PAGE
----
Sober Driver Program
Find out what an interlock exemption order is and how to register for the Sober Driver Program.
Interlock exemption order
If you're convicted of a drink driving offence, rather than participate in the Alcohol Interlock Program, you can ask the court for an interlock exemption order. The court may give you the exemption if you can prove that:
- you don’t have access to a vehicle to install the device, or
- you have a medical condition which stops you from using the device.
If the court gives you an interlock exemption order:
- your licence will be cancelled and you'll be disqualified from driving
- you’ll need to complete the Sober Driver Program (at your own expense) during your disqualification period
- you’ll need to complete the disqualification period before you can apply for a new unrestricted driver licence.
What is the Sober Driver Program?
The Sober Driver Program is for drivers, convicted of serious drink driving offences, who have been given an interlock exemption by a court. The Sober Driver Program consists of 20 hours of group therapy to help you:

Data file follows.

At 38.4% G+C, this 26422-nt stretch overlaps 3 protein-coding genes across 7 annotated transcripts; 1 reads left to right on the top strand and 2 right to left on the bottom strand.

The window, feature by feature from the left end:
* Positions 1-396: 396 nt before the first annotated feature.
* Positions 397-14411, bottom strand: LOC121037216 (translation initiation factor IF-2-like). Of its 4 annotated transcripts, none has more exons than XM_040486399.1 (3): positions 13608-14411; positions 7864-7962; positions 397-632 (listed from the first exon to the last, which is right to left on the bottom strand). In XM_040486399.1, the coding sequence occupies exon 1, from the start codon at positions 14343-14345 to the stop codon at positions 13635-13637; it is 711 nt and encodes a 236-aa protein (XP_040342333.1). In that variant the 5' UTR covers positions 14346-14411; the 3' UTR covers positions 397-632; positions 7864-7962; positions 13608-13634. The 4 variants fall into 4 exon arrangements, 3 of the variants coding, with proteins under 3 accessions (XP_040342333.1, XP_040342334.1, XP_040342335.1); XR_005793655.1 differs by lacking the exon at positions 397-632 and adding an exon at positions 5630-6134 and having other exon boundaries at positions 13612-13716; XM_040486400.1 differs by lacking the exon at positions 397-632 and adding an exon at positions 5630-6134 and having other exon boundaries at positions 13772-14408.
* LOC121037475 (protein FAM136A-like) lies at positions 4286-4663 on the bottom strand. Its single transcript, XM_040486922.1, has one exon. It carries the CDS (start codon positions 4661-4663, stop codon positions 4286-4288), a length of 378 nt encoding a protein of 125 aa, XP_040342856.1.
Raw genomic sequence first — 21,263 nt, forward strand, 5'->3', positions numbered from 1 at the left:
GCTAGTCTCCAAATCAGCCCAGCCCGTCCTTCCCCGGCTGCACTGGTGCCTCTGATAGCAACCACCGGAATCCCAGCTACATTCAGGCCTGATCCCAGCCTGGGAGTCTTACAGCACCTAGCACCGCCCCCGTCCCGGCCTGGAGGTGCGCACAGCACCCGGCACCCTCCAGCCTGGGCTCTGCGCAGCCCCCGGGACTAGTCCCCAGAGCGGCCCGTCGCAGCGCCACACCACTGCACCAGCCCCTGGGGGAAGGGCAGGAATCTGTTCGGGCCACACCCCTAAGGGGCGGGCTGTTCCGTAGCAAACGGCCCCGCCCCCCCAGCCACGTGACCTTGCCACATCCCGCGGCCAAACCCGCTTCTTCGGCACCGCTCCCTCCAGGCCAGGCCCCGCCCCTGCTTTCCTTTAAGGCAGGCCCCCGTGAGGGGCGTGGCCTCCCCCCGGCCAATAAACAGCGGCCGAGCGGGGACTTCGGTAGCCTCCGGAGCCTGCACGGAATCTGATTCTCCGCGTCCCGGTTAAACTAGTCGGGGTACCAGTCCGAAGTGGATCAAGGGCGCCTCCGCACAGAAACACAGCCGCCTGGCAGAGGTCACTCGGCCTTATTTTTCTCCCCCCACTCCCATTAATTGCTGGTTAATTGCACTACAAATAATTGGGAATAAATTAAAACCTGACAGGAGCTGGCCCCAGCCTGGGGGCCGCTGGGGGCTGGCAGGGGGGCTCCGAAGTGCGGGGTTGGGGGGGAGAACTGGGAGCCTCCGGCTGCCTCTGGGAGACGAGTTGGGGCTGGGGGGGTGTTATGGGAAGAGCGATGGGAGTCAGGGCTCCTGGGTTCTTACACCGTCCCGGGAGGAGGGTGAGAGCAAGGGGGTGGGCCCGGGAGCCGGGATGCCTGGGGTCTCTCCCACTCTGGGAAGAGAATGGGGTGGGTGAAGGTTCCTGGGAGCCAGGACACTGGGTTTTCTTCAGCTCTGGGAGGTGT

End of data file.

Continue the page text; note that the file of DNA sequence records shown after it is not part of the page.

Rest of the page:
- understand the consequences of drink driving (for yourself and others)
- understand the events and decisions that led to your offence
- create and use strategies to prevent you from offending again
- develop skills and positive attitudes for safe driving.
When you finish the course you’ll get a Certificate of Completion. You’ll need to give this to Transport for NSW when you apply for your new licence.
Find out all the details about the program or visit the Sober Driver Program website.
How do I register?
If you have an interlock exemption order you must register on the MTS Sober Driver Program website
If you have an interlock exemption order and you are supervised by Corrective Services NSW, you can choose to do the program through them. Contact your local Community Corrections Office for more information.
Can I change my mind?
If you change your mind you can opt to do the interlock program at a later date. You won’t need to go back to court, but you will need to seek legal advice and contact Service NSW on 13 77 88.